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On Concussions

This is a little off-topic for Rams Gab and if you aren’t interested in this at all, feel free to jump to the next post, but this is such a huge football story and it is impossible to ignore.  The Rams have had players this season with concussions including Jacob Bell in the preseason and Ron Bartell who is currently dealing with the effects of one.

Research has been published in an article by famed author Malcolm Gladwell in the New Yorker magazine.  The full article is available here. It is worth reading the whole thing.  Gladwell uses dog fighting as a spot-on comparison, but the important facts are with the concussion discussion.

I have to admit, the article set me a little at odds.  I really didn’t know what to think.  How can we watch and love a sport which pretty much destroys the human beings that play the sport.  We focus a lot on season-ending knee injuries and other injuries that keep players off the field.  Rightfully so because that has the greatest effect on our team on the field.  We as fans do not care as much about what happens to our former heroes once they retire.  We assume they move on to owning car dealerships, lucrative speaking engagements and investing their copious millions made in the NFL.  Sadly, that rosy ideal is far from the truth.

Former NFL players are more at risk for dementia and brain damage than normal, every day working stiffs like us.  Brain scans of former high school, college and NFL football players show brains that should belong to people who are 70 and older.  The reason?  Their heads and brains are in the equivalent of 20-30 impacts the intensity of a small car crash every day.

Much of the attention in the football world, in the past few years, has been on concussions—on diagnosing, managing, and preventing them—and on figuring out how many concussions a player can have before he should call it quits. But a football player’s real issue isn’t simply with repetitive concussive trauma. It is, as the concussion specialist Robert Cantu argues, with repetitive subconcussive trauma. It’s not just the handful of big hits that matter. It’s lots of little hits, too.

In every practice and every game, football players subject their heads to terrible damage that does not often show its effects short term.  But, they always show their effects over the long term of the former players life.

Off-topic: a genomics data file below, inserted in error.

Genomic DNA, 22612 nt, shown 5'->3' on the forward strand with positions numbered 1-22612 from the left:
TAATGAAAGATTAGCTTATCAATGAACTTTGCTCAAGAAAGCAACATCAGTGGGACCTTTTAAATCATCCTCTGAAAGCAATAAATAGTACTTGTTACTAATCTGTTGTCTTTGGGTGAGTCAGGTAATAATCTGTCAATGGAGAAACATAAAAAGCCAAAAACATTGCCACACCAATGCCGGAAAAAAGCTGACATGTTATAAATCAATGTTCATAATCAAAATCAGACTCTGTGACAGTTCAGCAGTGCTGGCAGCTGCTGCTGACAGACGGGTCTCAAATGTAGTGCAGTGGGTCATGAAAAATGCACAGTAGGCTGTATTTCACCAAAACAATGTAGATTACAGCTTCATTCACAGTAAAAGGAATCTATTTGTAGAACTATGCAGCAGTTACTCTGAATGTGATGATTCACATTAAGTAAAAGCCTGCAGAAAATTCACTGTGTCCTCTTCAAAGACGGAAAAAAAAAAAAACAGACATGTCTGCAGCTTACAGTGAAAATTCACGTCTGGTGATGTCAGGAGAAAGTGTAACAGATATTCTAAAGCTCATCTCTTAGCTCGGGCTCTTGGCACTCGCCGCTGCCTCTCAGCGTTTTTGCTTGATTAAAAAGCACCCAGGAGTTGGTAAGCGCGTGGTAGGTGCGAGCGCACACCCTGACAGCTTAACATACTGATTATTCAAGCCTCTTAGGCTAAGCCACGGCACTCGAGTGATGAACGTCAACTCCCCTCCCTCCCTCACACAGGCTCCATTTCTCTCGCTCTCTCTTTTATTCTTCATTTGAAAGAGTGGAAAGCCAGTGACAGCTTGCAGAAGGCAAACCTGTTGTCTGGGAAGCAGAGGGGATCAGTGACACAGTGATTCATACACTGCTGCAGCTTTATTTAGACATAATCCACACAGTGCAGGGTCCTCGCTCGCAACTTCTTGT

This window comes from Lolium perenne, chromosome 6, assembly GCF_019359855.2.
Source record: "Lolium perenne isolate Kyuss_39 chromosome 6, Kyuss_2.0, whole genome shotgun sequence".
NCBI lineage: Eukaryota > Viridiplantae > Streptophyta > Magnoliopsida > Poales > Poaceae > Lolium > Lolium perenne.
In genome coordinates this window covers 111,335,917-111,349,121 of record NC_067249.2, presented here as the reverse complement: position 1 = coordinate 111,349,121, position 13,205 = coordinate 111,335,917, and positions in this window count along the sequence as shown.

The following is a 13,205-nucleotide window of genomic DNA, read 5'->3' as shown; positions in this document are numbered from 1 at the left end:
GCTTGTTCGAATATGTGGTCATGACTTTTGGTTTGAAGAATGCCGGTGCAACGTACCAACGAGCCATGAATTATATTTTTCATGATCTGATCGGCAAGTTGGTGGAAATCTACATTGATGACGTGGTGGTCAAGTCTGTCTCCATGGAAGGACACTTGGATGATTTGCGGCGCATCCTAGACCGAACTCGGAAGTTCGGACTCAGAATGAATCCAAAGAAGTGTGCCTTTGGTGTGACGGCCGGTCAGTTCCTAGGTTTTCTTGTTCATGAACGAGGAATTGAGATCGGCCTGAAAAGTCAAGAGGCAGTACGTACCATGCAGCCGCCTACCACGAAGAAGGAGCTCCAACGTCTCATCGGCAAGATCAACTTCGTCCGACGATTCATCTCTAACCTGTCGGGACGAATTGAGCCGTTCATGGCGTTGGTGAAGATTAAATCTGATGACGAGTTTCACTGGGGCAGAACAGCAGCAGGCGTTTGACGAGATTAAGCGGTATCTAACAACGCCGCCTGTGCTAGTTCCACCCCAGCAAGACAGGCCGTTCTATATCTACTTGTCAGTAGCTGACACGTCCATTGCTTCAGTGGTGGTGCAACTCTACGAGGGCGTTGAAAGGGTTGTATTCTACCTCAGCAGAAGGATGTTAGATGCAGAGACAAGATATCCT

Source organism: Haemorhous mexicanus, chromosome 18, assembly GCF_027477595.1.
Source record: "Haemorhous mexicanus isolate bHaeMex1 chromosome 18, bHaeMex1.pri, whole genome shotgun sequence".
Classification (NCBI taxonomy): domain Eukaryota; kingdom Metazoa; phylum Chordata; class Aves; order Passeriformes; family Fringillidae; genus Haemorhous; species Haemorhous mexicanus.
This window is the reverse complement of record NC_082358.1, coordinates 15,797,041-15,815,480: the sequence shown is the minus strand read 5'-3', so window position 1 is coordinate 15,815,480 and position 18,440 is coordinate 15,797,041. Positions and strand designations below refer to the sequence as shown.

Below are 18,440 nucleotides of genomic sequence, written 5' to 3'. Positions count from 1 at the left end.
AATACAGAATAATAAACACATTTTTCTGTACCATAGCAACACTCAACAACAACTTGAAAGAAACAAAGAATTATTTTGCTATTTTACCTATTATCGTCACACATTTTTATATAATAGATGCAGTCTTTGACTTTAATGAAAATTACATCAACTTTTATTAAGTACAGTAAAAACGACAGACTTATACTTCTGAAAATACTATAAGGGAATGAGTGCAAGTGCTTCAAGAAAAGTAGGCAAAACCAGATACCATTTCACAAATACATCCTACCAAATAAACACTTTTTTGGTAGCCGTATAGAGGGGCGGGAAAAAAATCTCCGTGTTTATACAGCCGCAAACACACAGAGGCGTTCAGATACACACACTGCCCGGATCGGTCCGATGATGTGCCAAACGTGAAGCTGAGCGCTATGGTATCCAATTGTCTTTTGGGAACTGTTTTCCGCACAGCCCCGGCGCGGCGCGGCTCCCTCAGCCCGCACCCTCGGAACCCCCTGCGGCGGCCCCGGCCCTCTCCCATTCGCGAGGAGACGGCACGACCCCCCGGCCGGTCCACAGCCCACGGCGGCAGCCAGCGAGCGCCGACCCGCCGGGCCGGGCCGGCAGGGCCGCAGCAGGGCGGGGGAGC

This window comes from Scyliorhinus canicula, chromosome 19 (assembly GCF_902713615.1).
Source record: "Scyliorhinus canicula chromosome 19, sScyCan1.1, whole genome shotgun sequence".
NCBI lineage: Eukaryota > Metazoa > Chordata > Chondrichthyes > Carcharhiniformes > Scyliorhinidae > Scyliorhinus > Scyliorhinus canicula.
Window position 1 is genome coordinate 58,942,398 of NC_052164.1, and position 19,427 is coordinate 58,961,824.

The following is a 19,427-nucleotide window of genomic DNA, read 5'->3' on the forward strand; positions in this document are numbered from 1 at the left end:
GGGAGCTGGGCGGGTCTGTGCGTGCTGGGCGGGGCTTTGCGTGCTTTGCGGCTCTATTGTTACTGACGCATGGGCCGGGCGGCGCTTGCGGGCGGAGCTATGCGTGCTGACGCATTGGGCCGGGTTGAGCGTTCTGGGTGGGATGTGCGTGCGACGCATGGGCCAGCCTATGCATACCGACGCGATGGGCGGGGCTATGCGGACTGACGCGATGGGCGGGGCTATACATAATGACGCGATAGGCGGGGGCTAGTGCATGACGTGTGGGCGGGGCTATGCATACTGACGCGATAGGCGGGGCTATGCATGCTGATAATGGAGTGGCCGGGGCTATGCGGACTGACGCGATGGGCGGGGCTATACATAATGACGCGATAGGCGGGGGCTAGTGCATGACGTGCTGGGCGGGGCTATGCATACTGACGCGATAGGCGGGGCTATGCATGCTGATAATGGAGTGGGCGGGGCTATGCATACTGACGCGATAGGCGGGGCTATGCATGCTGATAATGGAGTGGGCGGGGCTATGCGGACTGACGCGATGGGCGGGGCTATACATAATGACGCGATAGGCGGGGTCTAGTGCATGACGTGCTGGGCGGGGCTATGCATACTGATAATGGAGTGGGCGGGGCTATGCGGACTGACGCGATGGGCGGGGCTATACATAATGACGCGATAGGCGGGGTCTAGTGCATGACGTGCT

“There is something wrong with this group as a cohort,” Omalu says. “They forget things. They have slurred speech. I have had an N.F.L. player come up to me at a funeral and tell me he can’t find his way home.

As fans, it is hard for us to think about the destruction we are watching and what it doing to all the players on the field long term, especially the linemen. We can not see the damage like a twisted ankle or dislocated shoulder.  The effects were impossible to measure until now and there is limited data.  Football shortens players lifespans and offers a retirement from football full of early onset dementia and other mental issue for former players.

I’ll end this post with this chilling and well written (way better than I possibly could) recap on the problem from Mr. Gladwell and a few unanswered questions.  Gladwell checks in with former St. Louis Ram Kyle Turley for this article.

Turley says he was once in the training room after a game with a young linebacker who had suffered a vicious hit on a kickoff return. “We were in the cold tub, which is, like, forty-five degrees, and he starts passing out. In the cold tub. I don’t know anyone who has ever passed out in the cold tub. That’s supposed to wake you up. And I’m, like, slapping his face. ‘Richie! Wake up!’ He said, ‘What, what? I’m cool.’ I said, ‘You’ve got a concussion. You have to go to the hospital.’ He said, ‘You know, man, I’m fine.’ ” He wasn’t fine, though. That moment in the cold tub represented a betrayal of trust. He had taken the hit on behalf of his team. He was then left to pass out in the cold tub, and to deal—ten and twenty years down the road—with the consequences. No amount of money or assurances about risk freely assumed can change the fact that, in this moment, an essential bond had been broken. What football must confront, in the end, is not just the problem of injuries or scientific findings. It is the fact that there is something profoundly awry in the relationship between the players and the game.

Can we continue to root for men who destroy themselves for our amusement every week?  (This is Gladwell’s parallel to dog fighting.)  Is football any different than boxing, or the gladiatorial events of ancient Rome?  Should we feel any remorse as fans?  Or should we continue to cheer for the players on the field and ignore the players who have been permanently damaged by the game?

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